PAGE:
Agencies Propose Revision Of Risk-Based Capital Rules'
Treatment Of Recourse And Direct-Credit Substitutes
The four federal banking agencies today released proposed revisions to their risk-based capital requirements for certain obligations related to securitized transactions.
The proposal by the Federal Reserve Board, Federal Deposit Insurance Corporation, Office of the Comptroller of the Currency and Office of Thrift Supervision is intended to produce more consistent capital treatment for credit risks associated with exposures arising from securitization transactions. It would amend the risk-based capital requirements for asset-backed securities as well as recourse obligations and direct credit substitutes.
Public comment is requested by May 26, 2000.
In securitizations, assets such as residential and commercial mortgages, credit-card receivables and automobile loans are pooled and reconstituted into securities. Securitizations typically carve up the credit risks from underlying assets and redistribute them to different parties. Sellers of assets into a securitization may retain part of the risk of credit loss through recourse arrangements. Sellers also may arrange for a third party, such as a banking organization, to accept some of the credit risk through guarantees, referred to as direct credit substitutes.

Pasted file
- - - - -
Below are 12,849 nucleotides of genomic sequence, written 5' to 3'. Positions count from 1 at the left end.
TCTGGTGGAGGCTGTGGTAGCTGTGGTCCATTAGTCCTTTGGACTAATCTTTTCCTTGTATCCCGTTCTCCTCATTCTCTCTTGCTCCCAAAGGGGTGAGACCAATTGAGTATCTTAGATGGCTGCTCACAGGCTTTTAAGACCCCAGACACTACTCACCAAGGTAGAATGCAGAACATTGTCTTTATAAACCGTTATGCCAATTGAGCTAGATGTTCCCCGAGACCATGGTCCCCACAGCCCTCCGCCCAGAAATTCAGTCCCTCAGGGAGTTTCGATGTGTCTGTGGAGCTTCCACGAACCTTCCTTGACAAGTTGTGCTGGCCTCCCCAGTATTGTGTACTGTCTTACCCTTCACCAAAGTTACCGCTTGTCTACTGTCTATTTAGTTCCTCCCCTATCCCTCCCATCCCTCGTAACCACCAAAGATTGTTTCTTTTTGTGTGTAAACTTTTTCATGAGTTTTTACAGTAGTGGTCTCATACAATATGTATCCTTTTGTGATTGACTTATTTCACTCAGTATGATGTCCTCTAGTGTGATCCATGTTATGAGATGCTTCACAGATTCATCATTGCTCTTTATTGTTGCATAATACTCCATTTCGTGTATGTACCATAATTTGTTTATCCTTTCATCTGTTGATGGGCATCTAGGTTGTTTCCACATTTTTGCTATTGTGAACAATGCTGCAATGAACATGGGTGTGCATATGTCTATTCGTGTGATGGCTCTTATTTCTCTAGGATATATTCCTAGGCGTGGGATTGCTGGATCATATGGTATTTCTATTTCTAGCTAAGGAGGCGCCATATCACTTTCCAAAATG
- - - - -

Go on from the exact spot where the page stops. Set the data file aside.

The proposed revisions would:
Assign a risk-based charge to positions in securitized transactions according to the relative credit risk of those positions, as measured by credit ratings received from nationally recognized rating agencies.
Treat recourse obligations and direct credit substitutes more consistently under risk-based capital rules.
Define "recourse" and revise the definition of "direct credit substitute."
Permit the limited use of an institution's internal risk-rating system and other alternative approaches in determining the risk-based capital requirement for unrated direct credit substitutes associated with asset-backed commercial paper programs and other structured finance programs.
Require banking organizations to hold additional risk-based capital against risks presented by the early amortization feature of revolving asset securitizations.
The interagency proposal published today incorporates many of the industry comments received in response to an earlier version published in November 1997. A consultative paper issued in June 1999 by the Basel Committee on Banking Supervision considers a similar approach to that contained in this proposal.
Congress created the Federal Deposit Insurance Corporation in 1933 to restore public confidence in the nation's banking system. The FDIC insures deposits at the nation's 10,291 banks and savings associations and it promotes the safety and soundness of these institutions by identifying, monitoring and addressing risks to which they are exposed.
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